What are Adderall overdose symptoms?
Symptoms of an Adderall overdose include a variety of severe and potentially life-threatening manifestations caused by intake of an excessive amount of the substance. The most common Adderall overdose symptoms are listed below.
- Restlessness: Overdosing on Adderall leads to heightened restlessness, where individuals experience an uncontrollable and agitated state. Restlessness is a common physical manifestation of the excessive stimulant effects impacting the CNS, contributing to a state of hyperactivity.
- Confusion: Confusion, in the context of Adderall toxicity, is where individuals struggle with cognitive processes, have difficulty concentrating, and experience a lack of mental clarity. Dopaminergic effects of the medication cause cognitive disturbances that impair judgment and cause confusion.
- Aggression: People experiencing Adderall overdose display heightened aggression and irritability. The overstimulation of the central nervous system, coupled with altered neurotransmitter balance, contribute to aggressive behavior and emotional volatility.
- Hallucinations: Hallucinations are extremely distressing sensory disturbances that serve as clear indications of the detrimental effects that excessive stimulant consumption has on the brain’s ability to perceive and interpret reality. In a 2009 study by Mosholder et al., published in Pediatrics, instances in which children experienced visual and/or tactile hallucinations involving snakes, insects, or worms were frequent.
- Panic: An overdose leads to intense feelings of panic and anxiety. The stimulant properties of Adderall, when taken in excess, exacerbate existing anxiety or induce a state of heightened panic, contributing to a sense of impending doom and extreme emotional distress.
- Rapid breathing: Increased respiratory rate or fast breathing is a common physiological response to an Adderall overdose. The CNS effects of the drug activate the brain’s respiratory centers, resulting in fast breathing, which is a vital symptom of a significant overdose.
- Nausea and vomiting: Gastrointestinal symptoms such as nausea and vomiting are prevalent in an Adderall overdose. The excessive stimulation of the digestive system, coupled with the overall physiological stress, lead to discomfort and the expulsion of stomach contents.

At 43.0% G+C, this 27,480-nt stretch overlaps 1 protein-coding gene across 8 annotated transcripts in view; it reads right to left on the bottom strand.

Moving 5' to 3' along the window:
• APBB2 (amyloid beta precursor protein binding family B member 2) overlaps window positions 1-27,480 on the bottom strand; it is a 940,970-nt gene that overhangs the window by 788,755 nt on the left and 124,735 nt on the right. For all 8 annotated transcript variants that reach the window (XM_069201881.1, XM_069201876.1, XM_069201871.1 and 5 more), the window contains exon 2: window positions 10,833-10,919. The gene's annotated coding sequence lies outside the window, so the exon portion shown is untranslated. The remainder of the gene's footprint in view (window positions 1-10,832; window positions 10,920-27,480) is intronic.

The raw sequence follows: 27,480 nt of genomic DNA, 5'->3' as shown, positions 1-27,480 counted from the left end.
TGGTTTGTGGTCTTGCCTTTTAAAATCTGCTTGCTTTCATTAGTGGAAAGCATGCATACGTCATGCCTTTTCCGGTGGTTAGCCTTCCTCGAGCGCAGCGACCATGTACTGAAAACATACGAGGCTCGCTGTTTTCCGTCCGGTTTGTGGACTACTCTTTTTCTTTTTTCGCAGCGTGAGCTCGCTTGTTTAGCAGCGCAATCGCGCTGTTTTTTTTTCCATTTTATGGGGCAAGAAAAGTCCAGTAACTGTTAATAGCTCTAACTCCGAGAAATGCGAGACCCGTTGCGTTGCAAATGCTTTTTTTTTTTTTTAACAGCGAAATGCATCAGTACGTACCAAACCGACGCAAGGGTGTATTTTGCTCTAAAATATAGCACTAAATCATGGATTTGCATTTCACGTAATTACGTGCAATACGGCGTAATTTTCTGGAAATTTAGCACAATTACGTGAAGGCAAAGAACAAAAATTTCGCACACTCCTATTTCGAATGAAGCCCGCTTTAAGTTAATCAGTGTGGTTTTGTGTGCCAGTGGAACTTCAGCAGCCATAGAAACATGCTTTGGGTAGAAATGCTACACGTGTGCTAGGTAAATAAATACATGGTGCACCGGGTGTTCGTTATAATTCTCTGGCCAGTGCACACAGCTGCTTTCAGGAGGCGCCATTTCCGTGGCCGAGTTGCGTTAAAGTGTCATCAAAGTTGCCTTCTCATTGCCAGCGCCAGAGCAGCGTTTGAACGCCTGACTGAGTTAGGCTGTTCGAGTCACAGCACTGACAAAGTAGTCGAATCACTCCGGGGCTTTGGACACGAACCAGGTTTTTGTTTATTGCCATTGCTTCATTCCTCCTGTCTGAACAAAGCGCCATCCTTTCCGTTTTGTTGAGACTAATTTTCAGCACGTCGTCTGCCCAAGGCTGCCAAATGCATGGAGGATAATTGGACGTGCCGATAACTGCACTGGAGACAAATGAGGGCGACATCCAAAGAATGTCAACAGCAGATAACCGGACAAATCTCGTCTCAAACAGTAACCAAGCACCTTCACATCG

- Coma: In severe cases, a drug overdose results in a coma, where individuals become unconscious and unresponsive. Excessive stimulant consumption causes profound unconsciousness, necessitating immediate medical intervention to avoid potential consequences.
What are the symptoms of Adderall withdrawal?
The symptoms of Adderall withdrawal include fatigue, increased appetite, disrupted sleep patterns, depression, irritability, mood swings, anxiety, and difficulty concentrating. This range of physical and psychological manifestations occur when an individual dependent on the drug ceases or reduces its use.
Individuals additionally experience intense cravings for Adderall, as the body undergoes the process of readjusting to the absence of the drug. These symptoms reflect the body’s attempts to adapt to Adderall’s absence. To manage withdrawal and encourage recovery, a careful tapering method under medical supervision is necessary.
How long does Adderall withdrawal last?
Adderall withdrawal lasts between one and three weeks. According to a 2009 paper titled, “Treatment for amphetamine withdrawal” published in the Cochrane Database of Systematic Reviews, the “crash,” which is the initial stage, ends in about a week. Increases in sleep, hunger, and a decrease in depressive complaints are among the symptoms that occur during this phase.
A prolonged, subacute set of withdrawal symptoms, which include persistent sleep difficulties and increased appetite, usually goes away after three weeks. Moreover, withdrawal symptoms are prolonged for those who have used Adderall for an extended period of time or at a high dosage.
What are the available treatments for Adderall addiction?
Available treatments for Adderall addiction take a holistic approach to treating the behavioral, psychological, and physical elements of the problem. The available treatments for Adderall addiction are listed below.
- Detoxification: A critical preliminary measure in the treatment of Adderall addiction, detoxification consists of a progressive and supervised withdrawal of the substance from the body. An easier and safer transition to abstinence is possible with this method, which additionally helps in managing withdrawal symptoms. In order to handle any difficulties and offer supportive treatment, medical specialists supervise the detoxification process.